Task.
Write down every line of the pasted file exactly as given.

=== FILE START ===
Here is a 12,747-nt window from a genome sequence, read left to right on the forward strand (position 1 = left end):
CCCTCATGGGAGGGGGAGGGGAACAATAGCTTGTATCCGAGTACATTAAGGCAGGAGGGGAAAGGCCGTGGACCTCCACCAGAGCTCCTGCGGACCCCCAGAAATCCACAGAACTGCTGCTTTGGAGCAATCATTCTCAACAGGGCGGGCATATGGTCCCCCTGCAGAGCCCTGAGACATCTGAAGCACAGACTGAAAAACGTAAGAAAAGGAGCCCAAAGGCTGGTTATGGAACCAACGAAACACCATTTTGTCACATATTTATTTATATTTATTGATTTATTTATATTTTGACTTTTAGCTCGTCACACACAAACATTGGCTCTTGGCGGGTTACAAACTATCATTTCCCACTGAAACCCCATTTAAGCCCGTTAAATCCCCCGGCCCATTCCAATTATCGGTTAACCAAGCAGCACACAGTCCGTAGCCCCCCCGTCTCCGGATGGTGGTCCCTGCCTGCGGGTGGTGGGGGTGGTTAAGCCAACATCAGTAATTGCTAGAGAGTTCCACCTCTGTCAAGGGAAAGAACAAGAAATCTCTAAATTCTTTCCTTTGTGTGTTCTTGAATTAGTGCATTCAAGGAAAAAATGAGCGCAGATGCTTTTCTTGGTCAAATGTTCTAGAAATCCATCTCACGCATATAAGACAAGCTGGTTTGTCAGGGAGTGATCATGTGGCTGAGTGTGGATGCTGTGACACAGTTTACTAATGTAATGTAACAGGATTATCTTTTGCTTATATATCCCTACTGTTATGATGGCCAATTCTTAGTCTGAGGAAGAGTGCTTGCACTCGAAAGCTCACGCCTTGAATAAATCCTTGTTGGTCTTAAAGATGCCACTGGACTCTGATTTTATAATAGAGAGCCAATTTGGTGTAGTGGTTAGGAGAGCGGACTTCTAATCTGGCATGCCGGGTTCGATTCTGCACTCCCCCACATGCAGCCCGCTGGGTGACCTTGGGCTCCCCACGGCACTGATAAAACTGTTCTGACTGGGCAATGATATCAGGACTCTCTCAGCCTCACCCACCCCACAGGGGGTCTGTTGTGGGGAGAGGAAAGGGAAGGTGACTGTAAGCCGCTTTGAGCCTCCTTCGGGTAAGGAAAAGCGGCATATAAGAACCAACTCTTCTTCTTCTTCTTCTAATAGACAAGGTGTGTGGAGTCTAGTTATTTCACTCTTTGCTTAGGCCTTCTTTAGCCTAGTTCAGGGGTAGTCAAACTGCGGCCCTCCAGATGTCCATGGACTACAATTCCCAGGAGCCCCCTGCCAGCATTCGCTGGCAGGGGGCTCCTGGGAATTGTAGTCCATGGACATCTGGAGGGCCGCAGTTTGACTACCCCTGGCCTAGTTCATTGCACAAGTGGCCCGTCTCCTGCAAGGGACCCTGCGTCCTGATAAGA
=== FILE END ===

Here is a 12,747-nt window from a genome sequence, read left to right on the forward strand (position 1 = left end):
CCCTCATGGGAGGGGGAGGGGAACAATAGCTTGTATCCGAGTACATTAAGGCAGGAGGGGAAAGGCCGTGGACCTCCACCAGAGCTCCTGCGGACCCCCAGAAATCCACAGAACTGCTGCTTTGGAGCAATCATTCTCAACAGGGCGGGCATATGGTCCCCCTGCAGAGCCCTGAGACATCTGAAGCACAGACTGAAAAACGTAAGAAAAGGAGCCCAAAGGCTGGTTATGGAACCAACGAAACACCATTTTGTCACATATTTATTTATATTTATTGATTTATTTATATTTTGACTTTTAGCTCGTCACACACAAACATTGGCTCTTGGCGGGTTACAAACTATCATTTCCCACTGAAACCCCATTTAAGCCCGTTAAATCCCCCGGCCCATTCCAATTATCGGTTAACCAAGCAGCACACAGTCCGTAGCCCCCCCGTCTCCGGATGGTGGTCCCTGCCTGCGGGTGGTGGGGGTGGTTAAGCCAACATCAGTAATTGCTAGAGAGTTCCACCTCTGTCAAGGGAAAGAACAAGAAATCTCTAAATTCTTTCCTTTGTGTGTTCTTGAATTAGTGCATTCAAGGAAAAAATGAGCGCAGATGCTTTTCTTGGTCAAATGTTCTAGAAATCCATCTCACGCATATAAGACAAGCTGGTTTGTCAGGGAGTGATCATGTGGCTGAGTGTGGATGCTGTGACACAGTTTACTAATGTAATGTAACAGGATTATCTTTTGCTTATATATCCCTACTGTTATGATGGCCAATTCTTAGTCTGAGGAAGAGTGCTTGCACTCGAAAGCTCACGCCTTGAATAAATCCTTGTTGGTCTTAAAGATGCCACTGGACTCTGATTTTATAATAGAGAGCCAATTTGGTGTAGTGGTTAGGAGAGCGGACTTCTAATCTGGCATGCCGGGTTCGATTCTGCACTCCCCCACATGCAGCCCGCTGGGTGACCTTGGGCTCCCCACGGCACTGATAAAACTGTTCTGACTGGGCAATGATATCAGGACTCTCTCAGCCTCACCCACCCCACAGGGGGTCTGTTGTGGGGAGAGGAAAGGGAAGGTGACTGTAAGCCGCTTTGAGCCTCCTTCGGGTAAGGAAAAGCGGCATATAAGAACCAACTCTTCTTCTTCTTCTTCTAATAGACAAGGTGTGTGGAGTCTAGTTATTTCACTCTTTGCTTAGGCCTTCTTTAGCCTAGTTCAGGGGTAGTCAAACTGCGGCCCTCCAGATGTCCATGGACTACAATTCCCAGGAGCCCCCTGCCAGCATTCGCTGGCAGGGGGCTCCTGGGAATTGTAGTCCATGGACATCTGGAGGGCCGCAGTTTGACTACCCCTGGCCTAGTTCATTGCACAAGTGGCCCGTCTCCTGCAAGGGACCCTGCGTCCTGATAAGA